Man facing terroristic threats charge


ELKINS — A Harman man is behind bars after allegedly threatening to shoot people, fleeing from law enforcement and exposing himself to police officers.

Brian Michael Mullennex, 48, of Harman, is facing felony charges of wanton endangerment with a firearm and terroristic threats. According to a criminal complaint filed in Randolph County Magistrate Court, on Sunday at approximately 2:58 a.m., Elkins Police Department Patrolman D.E. George and Corporal C.G. Boatwright responded to a hit and run call near DiBella’s Bar on Third Street in Elkins.

George was the first to arrive on scene and found a female lying in the roadway.

“I arrived on scene and observed … a male subject wearing a black T-shirt and camo shorts holding C-Spine (spine immobilization for the female wreck victim),” Boatwright wrote in the complaint. “I advised Patrolman George to go attempt to locate the striking vehicle that was said to have another male subject on the outside of the vehicle that jumped on it when everything began.”

The male subject helping immobilize the victim said his name was Brian Mullennex and that he was a combat medic, the complaint states.

“I advised him to continue to hold C-Spine and I began to assess for other injuries,” Boatwright wrote. “Randolph County EMS arrived on scene and Mr. Mullennex gave them a detailed report of his observations with the female.”

According to the complaint, Boatwright then heard screaming and was told a man was “overdosing” on the sidewalk of Henry Avenue.

“I ran over and observed a male subject bleeding from the head with multiple obvious injuries,” it states in the complaint. “It was also obvious he was not overdosing.”

The complaint states that Boatwright began to assess the man’s injuries while EMS loaded the hit-and-run patient into the ambulance. Boatwright then drove the ambulance to Davis Medical Center so Randolph County EMS personnel could take care of the male on the sidewalk. After returning to the scene, Boatwright found Mullennex assisting EMS. Mullennex informed Boatwright that he had also been struck by the car, but refused treatment.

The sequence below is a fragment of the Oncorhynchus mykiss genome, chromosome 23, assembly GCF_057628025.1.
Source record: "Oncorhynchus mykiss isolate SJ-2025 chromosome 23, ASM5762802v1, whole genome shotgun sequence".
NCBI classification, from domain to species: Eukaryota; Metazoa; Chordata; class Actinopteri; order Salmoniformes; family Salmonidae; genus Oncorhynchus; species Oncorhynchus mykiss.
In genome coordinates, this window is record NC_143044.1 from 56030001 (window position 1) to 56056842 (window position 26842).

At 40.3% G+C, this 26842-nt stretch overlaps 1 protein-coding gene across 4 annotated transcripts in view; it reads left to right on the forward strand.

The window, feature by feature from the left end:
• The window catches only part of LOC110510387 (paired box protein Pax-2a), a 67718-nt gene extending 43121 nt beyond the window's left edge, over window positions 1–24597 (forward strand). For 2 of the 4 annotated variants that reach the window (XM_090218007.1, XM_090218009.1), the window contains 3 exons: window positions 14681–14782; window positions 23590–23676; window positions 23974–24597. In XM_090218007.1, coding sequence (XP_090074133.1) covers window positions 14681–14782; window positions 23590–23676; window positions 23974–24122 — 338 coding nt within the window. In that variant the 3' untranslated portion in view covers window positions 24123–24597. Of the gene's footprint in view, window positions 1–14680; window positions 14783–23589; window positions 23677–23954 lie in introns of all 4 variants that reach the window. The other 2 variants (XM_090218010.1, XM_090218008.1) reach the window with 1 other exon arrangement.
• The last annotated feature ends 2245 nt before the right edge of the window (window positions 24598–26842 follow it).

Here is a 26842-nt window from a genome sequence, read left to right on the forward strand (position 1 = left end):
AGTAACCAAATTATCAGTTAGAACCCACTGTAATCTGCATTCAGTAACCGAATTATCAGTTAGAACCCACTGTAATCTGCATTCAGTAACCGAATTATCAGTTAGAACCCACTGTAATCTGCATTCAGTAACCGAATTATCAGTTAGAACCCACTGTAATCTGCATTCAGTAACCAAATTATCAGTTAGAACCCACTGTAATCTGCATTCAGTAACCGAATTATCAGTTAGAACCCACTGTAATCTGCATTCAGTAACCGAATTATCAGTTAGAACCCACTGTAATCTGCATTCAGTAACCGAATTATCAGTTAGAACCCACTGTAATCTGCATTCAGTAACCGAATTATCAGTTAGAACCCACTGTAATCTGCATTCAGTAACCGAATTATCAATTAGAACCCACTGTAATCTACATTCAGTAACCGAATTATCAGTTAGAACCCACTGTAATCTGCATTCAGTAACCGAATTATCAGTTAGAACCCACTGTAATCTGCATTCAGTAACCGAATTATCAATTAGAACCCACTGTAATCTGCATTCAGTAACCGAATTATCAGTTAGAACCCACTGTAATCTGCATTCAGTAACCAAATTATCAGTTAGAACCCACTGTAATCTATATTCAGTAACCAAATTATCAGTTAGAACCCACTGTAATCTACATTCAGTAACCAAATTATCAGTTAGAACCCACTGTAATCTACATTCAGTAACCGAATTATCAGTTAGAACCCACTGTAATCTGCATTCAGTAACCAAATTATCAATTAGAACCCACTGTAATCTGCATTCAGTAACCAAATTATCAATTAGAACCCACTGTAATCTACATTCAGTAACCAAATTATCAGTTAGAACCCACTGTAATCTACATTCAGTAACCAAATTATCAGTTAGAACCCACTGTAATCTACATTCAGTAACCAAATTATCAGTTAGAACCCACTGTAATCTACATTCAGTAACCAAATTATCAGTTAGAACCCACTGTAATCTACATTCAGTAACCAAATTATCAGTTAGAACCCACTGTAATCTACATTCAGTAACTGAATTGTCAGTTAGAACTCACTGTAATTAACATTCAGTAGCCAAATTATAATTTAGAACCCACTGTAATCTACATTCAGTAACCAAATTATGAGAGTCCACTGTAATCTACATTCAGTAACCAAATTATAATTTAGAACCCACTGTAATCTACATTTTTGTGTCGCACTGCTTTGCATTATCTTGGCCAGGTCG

“Once the male was loaded, I advised Ptlm. George to get statements from individuals to include Mr. Mullennex,” Boatwright writes in the complaint. “Ptlm. George then approached Mr. Mullennex and asked him to fill out a statement, at which time Mr. Mullennex began to run away. As Mr. Mullennex began to run away he pulled a black handgun from his waistband and began to point it back toward everyone on scene.”

According to the complaint, Mullennex said, “I will … kill everyone, and then I’ll kill myself, you’re right I have a gun,” as he put the gun to his head. Mullennex was given commands to drop the gun and was approximately 50-60 yards away from Boatwright but continued to run toward the alley connecting Third and Second Street, the report reads.

“I ran to my cruiser and began to attempt to locate him,” Boatwright writes in the complaint. “I went down Henry Avenue and onto Second Street attempting to locate Mr. Mullennex. I then entered the alley from the Second Street side and observed a female smoking a cigarette. I asked the female if anybody had ran through and she stated that he was hiding behind a dumpster up ahead of me.”

Boatwright positioned his cruiser and turned on the front lights. Boatwright exited the cruiser and began to give Mullennex commands. Mullennex allegedly asked the officer to “kill him” and stated he was on multiple watch lists for “suicide by cop.” Boatwright writes in the complaint that as he continued to issue commands George arrived on scene.